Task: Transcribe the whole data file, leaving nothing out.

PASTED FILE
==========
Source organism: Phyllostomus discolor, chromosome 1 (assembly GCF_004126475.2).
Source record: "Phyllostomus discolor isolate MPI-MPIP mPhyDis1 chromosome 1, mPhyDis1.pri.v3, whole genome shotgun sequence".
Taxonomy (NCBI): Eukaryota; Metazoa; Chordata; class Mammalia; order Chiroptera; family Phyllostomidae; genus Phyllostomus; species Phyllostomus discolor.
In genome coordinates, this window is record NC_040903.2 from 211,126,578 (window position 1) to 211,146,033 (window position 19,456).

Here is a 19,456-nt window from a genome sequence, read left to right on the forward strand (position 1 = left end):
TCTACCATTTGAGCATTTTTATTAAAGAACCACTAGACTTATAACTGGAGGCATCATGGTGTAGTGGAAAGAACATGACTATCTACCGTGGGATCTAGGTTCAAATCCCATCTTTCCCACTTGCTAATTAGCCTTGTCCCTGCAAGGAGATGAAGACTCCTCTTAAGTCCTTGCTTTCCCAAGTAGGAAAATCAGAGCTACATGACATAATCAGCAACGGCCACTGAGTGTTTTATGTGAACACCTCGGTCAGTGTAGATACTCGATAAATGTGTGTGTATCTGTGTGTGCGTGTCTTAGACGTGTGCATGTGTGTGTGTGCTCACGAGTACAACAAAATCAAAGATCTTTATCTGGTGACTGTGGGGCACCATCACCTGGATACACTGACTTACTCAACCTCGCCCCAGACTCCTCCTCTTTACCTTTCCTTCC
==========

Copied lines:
Source organism: Phyllostomus discolor, chromosome 1 (assembly GCF_004126475.2).
Source record: "Phyllostomus discolor isolate MPI-MPIP mPhyDis1 chromosome 1, mPhyDis1.pri.v3, whole genome shotgun sequence".
Taxonomy (NCBI): Eukaryota; Metazoa; Chordata; class Mammalia; order Chiroptera; family Phyllostomidae; genus Phyllostomus; species Phyllostomus discolor.
In genome coordinates, this window is record NC_040903.2 from 211,126,578 (window position 1) to 211,146,033 (window position 19,456).

Here is a 19,456-nt window from a genome sequence, read left to right on the forward strand (position 1 = left end):
TCTACCATTTGAGCATTTTTATTAAAGAACCACTAGACTTATAACTGGAGGCATCATGGTGTAGTGGAAAGAACATGACTATCTACCGTGGGATCTAGGTTCAAATCCCATCTTTCCCACTTGCTAATTAGCCTTGTCCCTGCAAGGAGATGAAGACTCCTCTTAAGTCCTTGCTTTCCCAAGTAGGAAAATCAGAGCTACATGACATAATCAGCAACGGCCACTGAGTGTTTTATGTGAACACCTCGGTCAGTGTAGATACTCGATAAATGTGTGTGTATCTGTGTGTGCGTGTCTTAGACGTGTGCATGTGTGTGTGTGCTCACGAGTACAACAAAATCAAAGATCTTTATCTGGTGACTGTGGGGCACCATCACCTGGATACACTGACTTACTCAACCTCGCCCCAGACTCCTCCTCTTTACCTTTCCTTCC